For eight nodes, two replicas, you have four node groups and only 25% chance that a read without lock will go to the correct nodes.

Now, what you have seen is that performance degrades when you go from two data nodes to four nodes.
If you have two nodes, then a table is divided into two fragments:
Table T1= {F1, F2}

And the information is laid out as (with NoOfReplicas=2):
N1=F1P, F2S
N2=F2P, F1S

Pretend that you want to read data that is located in fragment F1.
  • If you do a read without a lock (CommittedRead), you have 100% chance starting the transaction on the nodes having the data (N1 and N2 both has the data in F1P or F1S)!
  • If you read with a lock, the we can only read from F1P, hence we have 50% chance of hitting the right node (N1)!
And if you write:
  • If you write to F1, then the nodes N1 and N2 are involved, since both copies have to be updated using the 2PC protocol. I will not explain the 2PC protocol much more than saying that the transaction coordinator (TC) (can be on any of the nodes) will send: Prepare phase: TC --> F1P --> F1S --> TC , Commit phase: TC --> F1S --> F1P --> TC.

In this case three different nodes can be involved in a four node cluster, but only two nodes can be involved in the two node cluster, thus reducing the number of messages sent between computers.

To summarize up to this point
  • Reads becomes more expensive with bigger cluster because the chance getting to the wrong nodes increases, thus an extra (and maximally one) network hop is required.
  • Writes becomes more a little bit more expensive since there are more network hops involved (the mysqld or the ndbapi/ndbj application starts the transaction on data node N3, but the data you are updating is on data nodes N1 and N2).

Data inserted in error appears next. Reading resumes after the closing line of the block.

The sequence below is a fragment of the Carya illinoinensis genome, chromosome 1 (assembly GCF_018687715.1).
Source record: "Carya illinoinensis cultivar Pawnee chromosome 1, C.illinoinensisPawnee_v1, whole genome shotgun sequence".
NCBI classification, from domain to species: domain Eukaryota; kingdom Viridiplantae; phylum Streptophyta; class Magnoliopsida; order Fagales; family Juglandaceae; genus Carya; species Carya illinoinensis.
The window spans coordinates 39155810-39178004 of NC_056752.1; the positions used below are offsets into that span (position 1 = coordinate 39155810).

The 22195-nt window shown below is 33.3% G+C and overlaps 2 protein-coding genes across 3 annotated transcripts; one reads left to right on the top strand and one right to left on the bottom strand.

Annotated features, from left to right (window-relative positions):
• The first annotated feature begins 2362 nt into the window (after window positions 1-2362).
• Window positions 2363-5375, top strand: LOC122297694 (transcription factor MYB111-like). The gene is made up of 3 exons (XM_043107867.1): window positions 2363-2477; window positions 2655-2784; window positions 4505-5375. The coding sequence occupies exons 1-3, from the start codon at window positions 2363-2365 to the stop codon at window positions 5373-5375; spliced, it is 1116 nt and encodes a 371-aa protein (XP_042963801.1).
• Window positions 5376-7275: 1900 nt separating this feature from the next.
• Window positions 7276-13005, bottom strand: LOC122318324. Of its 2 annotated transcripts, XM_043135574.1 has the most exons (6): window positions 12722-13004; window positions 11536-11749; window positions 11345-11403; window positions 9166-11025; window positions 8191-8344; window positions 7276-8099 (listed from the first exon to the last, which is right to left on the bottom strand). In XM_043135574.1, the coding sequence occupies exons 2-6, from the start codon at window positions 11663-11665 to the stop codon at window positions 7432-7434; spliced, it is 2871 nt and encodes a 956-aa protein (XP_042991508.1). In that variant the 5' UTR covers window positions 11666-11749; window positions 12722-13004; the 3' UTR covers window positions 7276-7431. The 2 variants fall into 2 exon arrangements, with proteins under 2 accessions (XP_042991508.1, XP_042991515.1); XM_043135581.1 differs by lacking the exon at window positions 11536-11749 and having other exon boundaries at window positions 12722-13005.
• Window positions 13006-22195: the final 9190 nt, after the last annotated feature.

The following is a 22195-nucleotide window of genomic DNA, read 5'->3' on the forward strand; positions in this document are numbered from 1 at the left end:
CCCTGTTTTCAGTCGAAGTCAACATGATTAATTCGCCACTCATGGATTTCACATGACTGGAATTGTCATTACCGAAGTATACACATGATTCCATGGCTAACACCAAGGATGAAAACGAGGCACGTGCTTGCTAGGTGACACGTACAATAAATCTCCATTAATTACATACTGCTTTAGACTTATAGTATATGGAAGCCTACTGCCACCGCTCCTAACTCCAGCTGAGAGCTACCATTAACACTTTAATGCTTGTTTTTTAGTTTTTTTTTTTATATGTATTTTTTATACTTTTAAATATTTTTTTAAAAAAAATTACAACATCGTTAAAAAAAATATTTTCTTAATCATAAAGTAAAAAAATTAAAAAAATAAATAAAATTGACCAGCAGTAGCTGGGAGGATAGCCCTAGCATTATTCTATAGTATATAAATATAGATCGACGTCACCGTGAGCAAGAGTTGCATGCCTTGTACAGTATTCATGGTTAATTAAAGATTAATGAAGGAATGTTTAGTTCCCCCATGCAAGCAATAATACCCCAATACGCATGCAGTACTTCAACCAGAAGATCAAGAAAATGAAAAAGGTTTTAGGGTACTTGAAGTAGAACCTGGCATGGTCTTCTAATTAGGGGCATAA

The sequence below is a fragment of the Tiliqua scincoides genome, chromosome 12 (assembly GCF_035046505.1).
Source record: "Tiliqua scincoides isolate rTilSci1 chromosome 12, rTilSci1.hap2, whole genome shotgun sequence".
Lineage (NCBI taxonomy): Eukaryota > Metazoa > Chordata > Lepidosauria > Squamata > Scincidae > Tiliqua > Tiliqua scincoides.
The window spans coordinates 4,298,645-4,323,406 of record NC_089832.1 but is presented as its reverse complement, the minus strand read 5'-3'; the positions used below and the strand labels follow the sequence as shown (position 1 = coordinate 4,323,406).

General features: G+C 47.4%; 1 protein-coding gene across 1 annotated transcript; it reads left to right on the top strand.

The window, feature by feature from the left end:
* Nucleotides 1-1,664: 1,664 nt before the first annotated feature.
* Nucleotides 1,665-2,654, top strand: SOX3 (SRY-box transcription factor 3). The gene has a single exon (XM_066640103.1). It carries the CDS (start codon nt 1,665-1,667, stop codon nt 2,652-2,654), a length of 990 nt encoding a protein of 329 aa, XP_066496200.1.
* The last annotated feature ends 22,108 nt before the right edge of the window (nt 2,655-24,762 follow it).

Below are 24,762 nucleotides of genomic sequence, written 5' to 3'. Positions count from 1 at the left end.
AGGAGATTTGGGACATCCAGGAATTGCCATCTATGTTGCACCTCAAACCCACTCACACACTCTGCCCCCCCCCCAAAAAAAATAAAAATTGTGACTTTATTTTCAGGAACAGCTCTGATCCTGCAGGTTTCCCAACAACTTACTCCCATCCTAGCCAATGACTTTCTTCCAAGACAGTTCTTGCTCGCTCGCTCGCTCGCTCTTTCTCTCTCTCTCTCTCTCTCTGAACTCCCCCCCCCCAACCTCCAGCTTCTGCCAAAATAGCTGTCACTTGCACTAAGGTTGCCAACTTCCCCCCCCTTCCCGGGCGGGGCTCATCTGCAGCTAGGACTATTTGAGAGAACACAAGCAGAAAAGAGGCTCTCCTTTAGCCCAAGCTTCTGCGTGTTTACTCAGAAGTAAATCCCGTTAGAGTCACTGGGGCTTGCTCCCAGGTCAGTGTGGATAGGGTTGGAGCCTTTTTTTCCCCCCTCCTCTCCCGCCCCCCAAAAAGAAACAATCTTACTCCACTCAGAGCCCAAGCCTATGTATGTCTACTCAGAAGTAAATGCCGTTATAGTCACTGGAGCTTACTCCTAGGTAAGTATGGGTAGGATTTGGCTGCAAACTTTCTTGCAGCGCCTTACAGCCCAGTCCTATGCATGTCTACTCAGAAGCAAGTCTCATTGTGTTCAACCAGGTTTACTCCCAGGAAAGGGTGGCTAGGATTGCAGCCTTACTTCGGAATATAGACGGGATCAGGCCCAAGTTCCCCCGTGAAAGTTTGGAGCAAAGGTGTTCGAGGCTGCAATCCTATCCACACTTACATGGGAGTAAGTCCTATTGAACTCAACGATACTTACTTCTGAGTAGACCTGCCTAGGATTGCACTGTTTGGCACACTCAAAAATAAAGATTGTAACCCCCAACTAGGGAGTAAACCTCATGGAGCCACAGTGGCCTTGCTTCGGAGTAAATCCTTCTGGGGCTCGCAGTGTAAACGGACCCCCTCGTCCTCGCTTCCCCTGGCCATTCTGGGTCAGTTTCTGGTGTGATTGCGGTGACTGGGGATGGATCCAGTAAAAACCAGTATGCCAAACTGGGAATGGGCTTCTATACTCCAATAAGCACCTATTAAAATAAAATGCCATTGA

Distribution awareness

By using distribution awareness you can get around these problems and minimize the number of network hops. Distribution awareness ensures that the transaction is started on the node that has the data, or it can also be used to write data to a particular set of nodes.
  • Reads (with locks or without locks) will now have 100% chance getting to the right node
  • Writes will now always be handled by the data nodes in one particular node group.
  • Distribution awareness is supported in NDBAPI and NDBJ, is supported from the MySQL Server from MySQL 5.1.22 - 6.3.4 Carrier Grade Edition.
In my next post I plan to illustrate how to use these features from respective access method (SQL or NDBAPI).


Jim Dowling said...

I think it's confusing to reintroduce the old terminology of "fragments" (I never liked that term).

They're called partitions from 5.1 onwards, whether they're user-defined or generated by the MD5 hashing fn.

Viswa Yogi said...

Can you give a code example for achieving the distribution awareness when using/coding an application.

Dorie said...

Johan, This is completely off subject of your blog...sorry. I am doing some family research. My great great grandfather was named Johan Andersson. I am guessing that the name is common in Sweden, but wondered if we might be related. Do you know some of your background? I have a lot of info and could probably figure it out. If you are interested you can send me a note. I have a blog too.
We might possibly be distant cousins or something.